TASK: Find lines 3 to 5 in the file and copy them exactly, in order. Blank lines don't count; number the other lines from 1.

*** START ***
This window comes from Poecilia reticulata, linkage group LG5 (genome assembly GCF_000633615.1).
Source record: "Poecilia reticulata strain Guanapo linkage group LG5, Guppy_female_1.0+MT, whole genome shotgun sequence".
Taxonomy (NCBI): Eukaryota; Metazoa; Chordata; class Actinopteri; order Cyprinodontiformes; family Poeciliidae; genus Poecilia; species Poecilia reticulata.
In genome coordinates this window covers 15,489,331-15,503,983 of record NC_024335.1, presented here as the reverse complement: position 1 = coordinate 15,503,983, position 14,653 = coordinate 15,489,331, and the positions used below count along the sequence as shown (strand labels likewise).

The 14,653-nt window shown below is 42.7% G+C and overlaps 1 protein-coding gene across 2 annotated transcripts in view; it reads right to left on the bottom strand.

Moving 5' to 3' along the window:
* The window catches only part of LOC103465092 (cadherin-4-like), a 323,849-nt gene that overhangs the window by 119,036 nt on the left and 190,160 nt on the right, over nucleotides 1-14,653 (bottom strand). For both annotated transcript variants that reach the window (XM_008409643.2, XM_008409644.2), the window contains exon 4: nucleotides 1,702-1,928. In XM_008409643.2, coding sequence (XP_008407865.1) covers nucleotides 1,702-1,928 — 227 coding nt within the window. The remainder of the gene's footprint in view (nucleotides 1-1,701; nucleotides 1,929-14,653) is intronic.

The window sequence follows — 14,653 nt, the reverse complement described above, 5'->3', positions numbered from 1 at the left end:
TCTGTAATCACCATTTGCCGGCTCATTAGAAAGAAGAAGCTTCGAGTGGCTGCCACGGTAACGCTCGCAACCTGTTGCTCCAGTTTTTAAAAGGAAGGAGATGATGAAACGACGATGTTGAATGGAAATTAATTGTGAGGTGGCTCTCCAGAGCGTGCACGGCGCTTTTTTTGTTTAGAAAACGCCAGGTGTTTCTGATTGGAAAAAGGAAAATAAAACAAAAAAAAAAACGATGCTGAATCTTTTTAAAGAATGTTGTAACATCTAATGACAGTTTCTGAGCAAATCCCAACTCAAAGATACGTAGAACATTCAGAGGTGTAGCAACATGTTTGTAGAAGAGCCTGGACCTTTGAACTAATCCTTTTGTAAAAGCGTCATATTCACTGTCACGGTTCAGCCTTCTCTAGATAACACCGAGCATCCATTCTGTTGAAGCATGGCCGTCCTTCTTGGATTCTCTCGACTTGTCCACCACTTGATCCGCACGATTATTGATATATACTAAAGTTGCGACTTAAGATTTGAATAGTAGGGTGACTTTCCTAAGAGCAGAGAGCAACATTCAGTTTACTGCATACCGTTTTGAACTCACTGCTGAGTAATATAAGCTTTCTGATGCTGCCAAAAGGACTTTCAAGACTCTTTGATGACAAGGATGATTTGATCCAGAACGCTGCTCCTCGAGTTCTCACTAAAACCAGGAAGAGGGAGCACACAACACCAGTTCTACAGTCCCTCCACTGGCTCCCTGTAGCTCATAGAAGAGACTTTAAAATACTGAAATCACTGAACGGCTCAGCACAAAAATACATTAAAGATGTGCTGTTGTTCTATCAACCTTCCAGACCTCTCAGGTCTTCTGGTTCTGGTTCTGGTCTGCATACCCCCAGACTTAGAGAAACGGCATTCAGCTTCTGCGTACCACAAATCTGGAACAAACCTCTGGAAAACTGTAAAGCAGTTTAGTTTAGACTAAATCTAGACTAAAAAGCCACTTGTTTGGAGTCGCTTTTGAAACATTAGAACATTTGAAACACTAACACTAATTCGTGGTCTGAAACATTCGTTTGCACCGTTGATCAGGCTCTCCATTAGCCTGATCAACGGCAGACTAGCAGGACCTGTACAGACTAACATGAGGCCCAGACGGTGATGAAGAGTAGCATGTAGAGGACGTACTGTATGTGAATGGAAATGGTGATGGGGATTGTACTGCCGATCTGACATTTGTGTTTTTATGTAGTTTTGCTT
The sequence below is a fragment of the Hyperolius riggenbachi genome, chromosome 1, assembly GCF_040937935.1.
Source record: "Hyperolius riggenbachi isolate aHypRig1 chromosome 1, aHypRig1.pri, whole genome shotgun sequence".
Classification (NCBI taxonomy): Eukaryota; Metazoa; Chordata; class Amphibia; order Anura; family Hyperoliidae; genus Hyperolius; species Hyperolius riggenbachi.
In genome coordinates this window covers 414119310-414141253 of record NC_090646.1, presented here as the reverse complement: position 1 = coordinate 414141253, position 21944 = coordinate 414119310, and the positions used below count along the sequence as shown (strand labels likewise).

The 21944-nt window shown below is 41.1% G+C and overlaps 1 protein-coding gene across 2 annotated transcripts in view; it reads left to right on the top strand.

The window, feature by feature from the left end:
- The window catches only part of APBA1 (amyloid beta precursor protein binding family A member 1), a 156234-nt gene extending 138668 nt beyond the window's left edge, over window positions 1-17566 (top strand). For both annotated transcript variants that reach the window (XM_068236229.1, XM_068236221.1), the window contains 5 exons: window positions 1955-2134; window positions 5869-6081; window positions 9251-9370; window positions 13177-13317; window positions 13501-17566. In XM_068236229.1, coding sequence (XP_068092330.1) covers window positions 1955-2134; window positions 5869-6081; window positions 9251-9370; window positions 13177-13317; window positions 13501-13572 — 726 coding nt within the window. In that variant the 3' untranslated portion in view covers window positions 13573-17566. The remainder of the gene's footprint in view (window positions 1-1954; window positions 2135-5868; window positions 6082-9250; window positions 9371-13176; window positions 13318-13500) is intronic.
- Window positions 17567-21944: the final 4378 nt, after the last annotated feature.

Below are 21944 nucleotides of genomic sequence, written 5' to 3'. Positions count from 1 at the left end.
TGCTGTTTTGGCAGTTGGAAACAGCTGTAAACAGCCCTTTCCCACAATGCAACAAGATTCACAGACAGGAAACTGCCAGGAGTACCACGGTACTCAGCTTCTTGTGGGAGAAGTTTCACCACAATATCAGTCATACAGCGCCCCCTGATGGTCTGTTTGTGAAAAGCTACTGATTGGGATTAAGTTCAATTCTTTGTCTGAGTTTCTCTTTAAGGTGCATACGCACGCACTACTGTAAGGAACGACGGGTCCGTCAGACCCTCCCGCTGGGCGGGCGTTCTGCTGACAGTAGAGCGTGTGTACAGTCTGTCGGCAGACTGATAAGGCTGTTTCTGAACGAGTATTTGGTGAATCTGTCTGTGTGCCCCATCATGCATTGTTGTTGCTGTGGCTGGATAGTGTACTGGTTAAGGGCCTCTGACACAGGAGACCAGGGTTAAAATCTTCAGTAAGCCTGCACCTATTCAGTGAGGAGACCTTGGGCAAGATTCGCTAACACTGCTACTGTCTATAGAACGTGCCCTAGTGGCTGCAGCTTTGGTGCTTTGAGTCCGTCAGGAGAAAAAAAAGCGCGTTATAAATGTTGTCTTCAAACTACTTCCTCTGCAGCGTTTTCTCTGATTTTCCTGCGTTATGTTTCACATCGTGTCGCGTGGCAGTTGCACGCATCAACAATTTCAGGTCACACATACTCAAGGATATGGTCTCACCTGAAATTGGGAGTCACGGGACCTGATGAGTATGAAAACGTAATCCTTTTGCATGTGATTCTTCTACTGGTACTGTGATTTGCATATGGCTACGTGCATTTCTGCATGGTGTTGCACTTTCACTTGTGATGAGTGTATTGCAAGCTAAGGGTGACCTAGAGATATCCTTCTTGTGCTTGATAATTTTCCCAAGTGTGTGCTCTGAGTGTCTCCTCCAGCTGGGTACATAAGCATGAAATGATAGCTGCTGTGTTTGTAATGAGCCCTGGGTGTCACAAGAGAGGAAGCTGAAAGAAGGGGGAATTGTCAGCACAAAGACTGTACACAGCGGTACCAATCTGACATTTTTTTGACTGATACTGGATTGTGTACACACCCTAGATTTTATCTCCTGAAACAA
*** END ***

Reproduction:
Taxonomy (NCBI): Eukaryota; Metazoa; Chordata; class Actinopteri; order Cyprinodontiformes; family Poeciliidae; genus Poecilia; species Poecilia reticulata.
In genome coordinates this window covers 15,489,331-15,503,983 of record NC_024335.1, presented here as the reverse complement: position 1 = coordinate 15,503,983, position 14,653 = coordinate 15,489,331, and the positions used below count along the sequence as shown (strand labels likewise).

The 14,653-nt window shown below is 42.7% G+C and overlaps 1 protein-coding gene across 2 annotated transcripts in view; it reads right to left on the bottom strand.